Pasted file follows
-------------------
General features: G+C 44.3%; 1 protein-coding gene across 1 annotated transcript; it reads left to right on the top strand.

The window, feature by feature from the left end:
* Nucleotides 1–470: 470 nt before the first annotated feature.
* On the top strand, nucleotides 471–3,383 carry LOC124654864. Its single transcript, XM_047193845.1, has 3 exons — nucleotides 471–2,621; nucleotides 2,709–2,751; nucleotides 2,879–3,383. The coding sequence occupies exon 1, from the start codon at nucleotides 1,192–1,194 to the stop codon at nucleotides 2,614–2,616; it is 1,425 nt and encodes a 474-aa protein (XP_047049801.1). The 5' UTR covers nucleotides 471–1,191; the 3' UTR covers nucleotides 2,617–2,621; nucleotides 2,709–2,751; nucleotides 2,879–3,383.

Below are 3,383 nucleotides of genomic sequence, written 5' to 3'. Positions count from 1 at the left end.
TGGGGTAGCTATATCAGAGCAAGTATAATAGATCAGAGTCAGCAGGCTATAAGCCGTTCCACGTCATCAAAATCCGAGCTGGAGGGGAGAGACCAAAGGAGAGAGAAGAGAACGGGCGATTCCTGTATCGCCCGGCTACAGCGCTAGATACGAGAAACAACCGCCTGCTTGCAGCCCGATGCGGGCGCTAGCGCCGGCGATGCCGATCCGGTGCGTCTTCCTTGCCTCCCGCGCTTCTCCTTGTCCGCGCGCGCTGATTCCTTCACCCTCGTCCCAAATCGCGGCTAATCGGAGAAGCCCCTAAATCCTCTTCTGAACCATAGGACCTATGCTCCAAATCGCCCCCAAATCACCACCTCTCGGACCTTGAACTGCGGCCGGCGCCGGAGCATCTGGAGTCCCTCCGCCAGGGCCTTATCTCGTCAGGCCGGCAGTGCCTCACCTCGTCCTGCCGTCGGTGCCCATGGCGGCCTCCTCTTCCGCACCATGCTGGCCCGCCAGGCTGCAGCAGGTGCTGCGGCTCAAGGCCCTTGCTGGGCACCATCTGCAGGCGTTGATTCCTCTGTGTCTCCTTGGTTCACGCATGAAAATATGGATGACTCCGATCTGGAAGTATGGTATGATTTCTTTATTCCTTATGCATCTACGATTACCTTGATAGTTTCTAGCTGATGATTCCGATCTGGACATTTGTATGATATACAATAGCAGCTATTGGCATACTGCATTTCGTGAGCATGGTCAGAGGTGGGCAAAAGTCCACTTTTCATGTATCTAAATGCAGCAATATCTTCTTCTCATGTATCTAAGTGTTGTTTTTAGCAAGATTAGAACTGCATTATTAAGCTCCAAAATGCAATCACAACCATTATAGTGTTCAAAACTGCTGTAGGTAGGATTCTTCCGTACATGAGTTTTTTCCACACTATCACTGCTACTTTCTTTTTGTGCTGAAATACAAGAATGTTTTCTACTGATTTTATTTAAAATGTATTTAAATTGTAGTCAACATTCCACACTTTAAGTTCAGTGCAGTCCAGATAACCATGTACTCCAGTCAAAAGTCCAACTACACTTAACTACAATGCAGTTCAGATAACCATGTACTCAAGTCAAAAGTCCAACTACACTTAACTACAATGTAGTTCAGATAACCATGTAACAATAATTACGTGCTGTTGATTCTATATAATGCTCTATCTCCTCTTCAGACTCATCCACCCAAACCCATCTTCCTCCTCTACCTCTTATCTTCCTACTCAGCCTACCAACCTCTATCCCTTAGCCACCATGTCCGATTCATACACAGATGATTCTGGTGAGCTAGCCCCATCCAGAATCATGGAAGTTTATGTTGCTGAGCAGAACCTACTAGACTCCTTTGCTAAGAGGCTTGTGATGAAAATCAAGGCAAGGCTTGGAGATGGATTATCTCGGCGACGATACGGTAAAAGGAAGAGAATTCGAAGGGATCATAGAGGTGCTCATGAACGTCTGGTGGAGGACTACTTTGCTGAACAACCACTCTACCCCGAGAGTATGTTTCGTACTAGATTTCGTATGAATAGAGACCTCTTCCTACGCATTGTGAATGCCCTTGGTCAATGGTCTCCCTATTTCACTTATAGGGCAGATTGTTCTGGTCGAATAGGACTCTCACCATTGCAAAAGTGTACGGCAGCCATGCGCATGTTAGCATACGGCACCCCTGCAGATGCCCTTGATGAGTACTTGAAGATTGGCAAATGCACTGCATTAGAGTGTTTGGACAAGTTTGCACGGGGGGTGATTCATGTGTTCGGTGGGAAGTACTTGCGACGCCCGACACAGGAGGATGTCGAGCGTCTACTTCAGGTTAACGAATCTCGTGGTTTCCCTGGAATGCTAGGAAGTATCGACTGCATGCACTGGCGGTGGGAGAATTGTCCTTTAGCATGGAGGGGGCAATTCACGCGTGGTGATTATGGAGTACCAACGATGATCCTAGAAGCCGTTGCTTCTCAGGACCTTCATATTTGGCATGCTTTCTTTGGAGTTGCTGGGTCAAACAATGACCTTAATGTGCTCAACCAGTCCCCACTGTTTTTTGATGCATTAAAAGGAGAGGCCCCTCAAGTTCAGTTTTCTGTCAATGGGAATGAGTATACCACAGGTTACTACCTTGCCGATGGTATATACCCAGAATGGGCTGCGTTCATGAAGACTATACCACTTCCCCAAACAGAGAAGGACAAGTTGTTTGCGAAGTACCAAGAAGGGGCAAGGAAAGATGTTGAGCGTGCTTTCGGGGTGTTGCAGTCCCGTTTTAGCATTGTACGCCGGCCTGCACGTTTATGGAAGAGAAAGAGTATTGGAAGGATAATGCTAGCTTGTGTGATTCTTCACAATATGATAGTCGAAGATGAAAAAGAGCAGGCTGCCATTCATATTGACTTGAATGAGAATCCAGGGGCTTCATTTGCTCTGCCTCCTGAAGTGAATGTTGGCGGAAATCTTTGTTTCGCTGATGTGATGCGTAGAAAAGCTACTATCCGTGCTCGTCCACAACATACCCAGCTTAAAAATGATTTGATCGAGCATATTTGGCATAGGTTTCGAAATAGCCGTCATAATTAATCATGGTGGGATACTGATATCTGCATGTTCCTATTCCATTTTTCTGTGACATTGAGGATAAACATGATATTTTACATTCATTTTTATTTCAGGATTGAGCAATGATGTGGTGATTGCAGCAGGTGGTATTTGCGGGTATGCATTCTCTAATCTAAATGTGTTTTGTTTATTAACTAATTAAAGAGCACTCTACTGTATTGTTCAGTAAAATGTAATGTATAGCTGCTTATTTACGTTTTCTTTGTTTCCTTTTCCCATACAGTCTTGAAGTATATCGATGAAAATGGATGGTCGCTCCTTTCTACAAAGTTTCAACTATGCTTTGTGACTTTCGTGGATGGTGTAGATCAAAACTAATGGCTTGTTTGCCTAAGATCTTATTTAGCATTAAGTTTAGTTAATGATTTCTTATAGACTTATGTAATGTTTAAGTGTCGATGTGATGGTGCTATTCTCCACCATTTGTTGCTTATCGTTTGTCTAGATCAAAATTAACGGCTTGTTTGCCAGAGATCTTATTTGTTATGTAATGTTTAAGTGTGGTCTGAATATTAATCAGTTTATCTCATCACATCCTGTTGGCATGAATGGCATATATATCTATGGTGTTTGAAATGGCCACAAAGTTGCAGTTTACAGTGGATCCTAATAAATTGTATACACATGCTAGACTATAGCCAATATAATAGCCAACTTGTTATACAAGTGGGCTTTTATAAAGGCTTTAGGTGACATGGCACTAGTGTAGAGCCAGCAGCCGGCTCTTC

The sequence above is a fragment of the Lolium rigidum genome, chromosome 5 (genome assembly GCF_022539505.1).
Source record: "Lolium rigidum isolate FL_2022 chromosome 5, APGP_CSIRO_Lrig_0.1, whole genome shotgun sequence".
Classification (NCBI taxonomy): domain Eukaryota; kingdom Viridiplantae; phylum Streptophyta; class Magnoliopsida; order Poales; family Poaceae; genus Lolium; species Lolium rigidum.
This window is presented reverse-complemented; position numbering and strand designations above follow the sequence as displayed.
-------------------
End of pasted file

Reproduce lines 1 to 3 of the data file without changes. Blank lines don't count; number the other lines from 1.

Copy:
General features: G+C 44.3%; 1 protein-coding gene across 1 annotated transcript; it reads left to right on the top strand.

The window, feature by feature from the left end:
* Nucleotides 1–470: 470 nt before the first annotated feature.